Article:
The role of contrast-enhanced whole-body joint MRI in juvenile idiopathic arthritis (JIA)
Lu Yutong1 and Tamotsu Kamishima1

1Faculty of Health Sciences, Hokkaido University, Sapporo, Japan


Due to the limitations of clinical description in diagnosis of juvenile idiopathic arthritis(JIA) with subjective factors, this study attempts to explore the role of contrast-enhanced whole-body MRI(WBMRI) in the JIA. We evaluated the WBMRI images of 156 joint regions of 7 patients, including image quality and positive findings, and compared the results with clinical descriptions. The results showed that WBMRI could observe the lesion of joints more objectively and comprehensively than the clinical description, and could show the changes of the lesions with treatment. Therefore, WBMRI may be used to help diagnose JIA and to evaluate the therapeutic effect.


Nowadays, the assessment of affected joints in juvenile idiopathic arthritis (JIA) depend mainly on clinical description1, which is limited by its subjective nature. Besides, the patient may be too young to communicate. All of these can affect the early and accurate diagnosis of JIA. Previous studies of imaging examinations tended to focus on limited anatomical regions such as sacroiliac joints and hips as well as wrists, hands, and feet. 2-4 Therefore, the purpose of this study was to assess the role of contrast-enhanced whole-body joint MRI (WBMRI) in detecting juvenile idiopathic arthritis (JIA) lesions comparing with clinical description.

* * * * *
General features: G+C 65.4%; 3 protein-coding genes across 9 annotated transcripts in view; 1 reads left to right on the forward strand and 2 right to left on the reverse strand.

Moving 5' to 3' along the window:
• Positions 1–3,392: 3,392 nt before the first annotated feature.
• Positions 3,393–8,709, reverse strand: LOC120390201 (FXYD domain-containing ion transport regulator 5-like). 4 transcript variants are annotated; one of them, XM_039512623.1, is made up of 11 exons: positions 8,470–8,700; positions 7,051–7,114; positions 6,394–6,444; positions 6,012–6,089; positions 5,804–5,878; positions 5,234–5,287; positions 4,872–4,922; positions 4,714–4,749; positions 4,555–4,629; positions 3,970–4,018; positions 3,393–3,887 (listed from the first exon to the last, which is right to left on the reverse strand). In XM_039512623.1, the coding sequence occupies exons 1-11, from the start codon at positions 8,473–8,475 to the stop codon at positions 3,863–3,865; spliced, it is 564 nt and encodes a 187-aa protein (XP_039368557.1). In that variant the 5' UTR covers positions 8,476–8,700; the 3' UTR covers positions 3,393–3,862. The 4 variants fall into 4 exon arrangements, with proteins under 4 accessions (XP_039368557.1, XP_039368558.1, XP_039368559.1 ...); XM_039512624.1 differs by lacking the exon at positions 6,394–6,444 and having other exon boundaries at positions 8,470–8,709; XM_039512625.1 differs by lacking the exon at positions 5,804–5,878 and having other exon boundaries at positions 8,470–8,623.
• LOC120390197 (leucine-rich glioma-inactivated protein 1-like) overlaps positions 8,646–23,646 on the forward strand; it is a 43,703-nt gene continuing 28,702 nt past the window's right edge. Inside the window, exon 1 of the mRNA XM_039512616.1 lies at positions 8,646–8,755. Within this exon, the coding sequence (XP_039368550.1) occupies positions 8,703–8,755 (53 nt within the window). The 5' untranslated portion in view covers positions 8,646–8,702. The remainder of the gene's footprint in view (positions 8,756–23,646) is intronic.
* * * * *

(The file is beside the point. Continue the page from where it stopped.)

In this study, 7 pediatric patients (6 females; median age / age range, 11 / 3–16 years) with 12 MR sessions (5, 1, and 1 patients had 1, 3, and 4 MR studies, respectively) were analyzed. MR images were evaluated by a radiologist, which were compared with clinical descriptions. Evaluation included image quality, positive findings such as synovial enhancement and soft tissue swelling.


156 regions were evaluated (12 MR sessions with 13 regions for every MR session). The image quality of atlantoaxial regions, hand regions, hip regions was excellent grade in all sessions (100%); that of shoulder regions was excellent grade in 10 sessions (83.3%) and good in 2 sessions (16.7%), that of knee regions was excellent grade in 9 sessions (75%) and good grade in 3 sessions (25%); and that of foot regions was excellent grade in 6 sessions (50%) and good grade in 6 sessions (50%). If we set positive findings as gold standard, the evaluation ability of clinical description in JIA patients was as follows: sensitivity 31.7%, specificity 83.8%, accuracy 54.6%, positive predictive value 68.2%, negative predictive value 52.5%.


All of the image quality of WBMRI images shows excellent or good level due to the anesthetic effect on pediatric patients, which reduced the movement of children who could not remain stationary for a long time and thus reduced the generation of artifacts. When we assume WBMRI has a high sensitivity to JIA, clinicians only describe the main symptoms and some clinical positive symptoms are not expressed by patients. Therefore, WBMRI can make up for the shortcoming evaluated by the clinical examination for JIA, allowing contrast agent to gather and develop in the lesion site through the increased capillary permeability at the synovial membrane of the pathological joint, and then objectively observed some abnormal regions not described by the clinicians or not expressed by the patients. Moreover, for patients receiving long-term treatment, regular WBMRI examination can more simply observe the changes in the joints of each part of the patient relative to the previous examination, so as to adjust the treatment regimen according to the changes.